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Every Little Step Counts for Latino Child Health

Yolanda Konopken knows 1 in 10 people have diabetes in Arizona. Her program to help families manage diabetes has been at full capacity for years at the Society of St. Vincent de Paul in Phoenix (41.3% Latino population). Konopken wanted to do more to prevent unhealthy weight from causing diabetes in younger children. She had an idea to start a new, bilingual education program to provide support and counseling for families with children at risk of diabetes. She worked hard to develop a bilingual curriculum and launch a fun program that involves the whole family in a series of culturally relevant classes to build children’s self-esteem and positive lifestyle behaviors, such as cooking healthier foods and getting active. The Crisis of Obesity in Arizona Arizona has the ...

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Clinic Leaders Add Mental Health, Coaching to Primary Care

dentist latina oral care x-ray

For 30 years, a group of small community health centers have provided primary healthcare to residents in Maricopa County, Ariz. (30% Latino population). A few years ago, center leaders Dr. Avein Saaty Tafoya and Lisa Blue recognized that local residents continued to face cultural, language, financial, and other barriers to proper comprehensive healthcare. They felt compelled to change the entire approach of their centers. Adelante Healthcare began to seek grants and partnerships to add personnel to expand beyond their historical focus on primary care. Today their new team—primary care physicians, specialists, bilingual health coaches, mental and behavioral health social workers, and others who connect families to insurance, health education, and more—provides more ...

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Parents Help Save Pool in Low-Income Minneapolis Area

pool saved hannah lieder minneapolis phillips pool

Hannah Lieder, foster mother and founder of Minneapolis Swims, has been working since 2010 to keep open the local Phillips Pool in a disadvantaged neighborhood in Minneapolis, Minn. Why? Lieder knows that children living in low-income, Latino, or minority neighborhoods have historically lacked convenient access to physical activity spaces, particularly swimming pools, compared to white or high-income neighborhoods. These social and environmental inequalities contribute to disparities in drowning rates, physical activity levels, health outcomes and academic achievement. Phillips Pool was in disrepair and under constant threat to be concreted over. Now, six years later, Lieder’s legacy lives on, through Denny Bennett, as crews will break ground on the Phillips Aquatics ...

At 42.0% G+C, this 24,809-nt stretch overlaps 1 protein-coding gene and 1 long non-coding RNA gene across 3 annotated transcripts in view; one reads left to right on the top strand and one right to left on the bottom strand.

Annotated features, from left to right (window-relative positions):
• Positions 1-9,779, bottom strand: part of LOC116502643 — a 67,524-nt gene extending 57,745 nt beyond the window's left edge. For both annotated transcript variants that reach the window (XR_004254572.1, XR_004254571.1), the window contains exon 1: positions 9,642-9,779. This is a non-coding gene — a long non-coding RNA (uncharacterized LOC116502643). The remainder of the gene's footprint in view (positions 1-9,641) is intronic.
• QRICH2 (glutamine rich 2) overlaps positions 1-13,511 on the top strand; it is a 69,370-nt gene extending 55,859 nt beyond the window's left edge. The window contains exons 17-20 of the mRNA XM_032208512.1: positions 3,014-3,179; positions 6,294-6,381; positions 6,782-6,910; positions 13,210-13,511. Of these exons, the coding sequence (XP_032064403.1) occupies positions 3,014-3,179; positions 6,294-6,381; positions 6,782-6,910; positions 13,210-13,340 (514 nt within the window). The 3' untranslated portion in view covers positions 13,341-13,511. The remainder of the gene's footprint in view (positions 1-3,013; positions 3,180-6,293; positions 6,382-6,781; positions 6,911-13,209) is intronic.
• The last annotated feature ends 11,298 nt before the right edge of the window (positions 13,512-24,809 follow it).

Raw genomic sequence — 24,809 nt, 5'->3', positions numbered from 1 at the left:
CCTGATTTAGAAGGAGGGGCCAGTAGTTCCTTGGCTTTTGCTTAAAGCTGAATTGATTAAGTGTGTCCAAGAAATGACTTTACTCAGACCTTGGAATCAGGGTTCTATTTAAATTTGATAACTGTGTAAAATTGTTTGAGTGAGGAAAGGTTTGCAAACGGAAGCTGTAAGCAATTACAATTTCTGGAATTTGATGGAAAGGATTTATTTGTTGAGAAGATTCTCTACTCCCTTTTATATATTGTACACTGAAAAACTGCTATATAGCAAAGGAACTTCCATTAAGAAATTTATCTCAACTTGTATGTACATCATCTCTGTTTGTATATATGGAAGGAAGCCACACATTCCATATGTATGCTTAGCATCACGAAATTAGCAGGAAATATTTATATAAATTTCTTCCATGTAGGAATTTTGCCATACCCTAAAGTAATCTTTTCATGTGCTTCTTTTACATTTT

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Stephen Lucke Grows Gardens of Wellness in San Antonio

Stephen Lucke's life forever when he took a college nutrition class. Lucke, an aspiring doctor who was studying biochemistry at University of the Incarnate Word in San Antonio, Texas (63% Latino) a few years ago, realized that healthy food could help stop people from getting sick in the first place. He was so motivated to help that he immediately helped start a campus wellness program in 2011. He helped start a fruit and vegetable garden on campus a few months later. “I just really became educated about the obesity epidemic,” Lucke said. “You know San Antonio was the most obese city in 2007.” Food Access Needed in San Antonio As he worked to maintain gardens on the UIW campus, Lucke began to realize a severe lack of community gardens and a lack of garden ...

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School Dietician Uses Student Videos to Give Health a Starring Role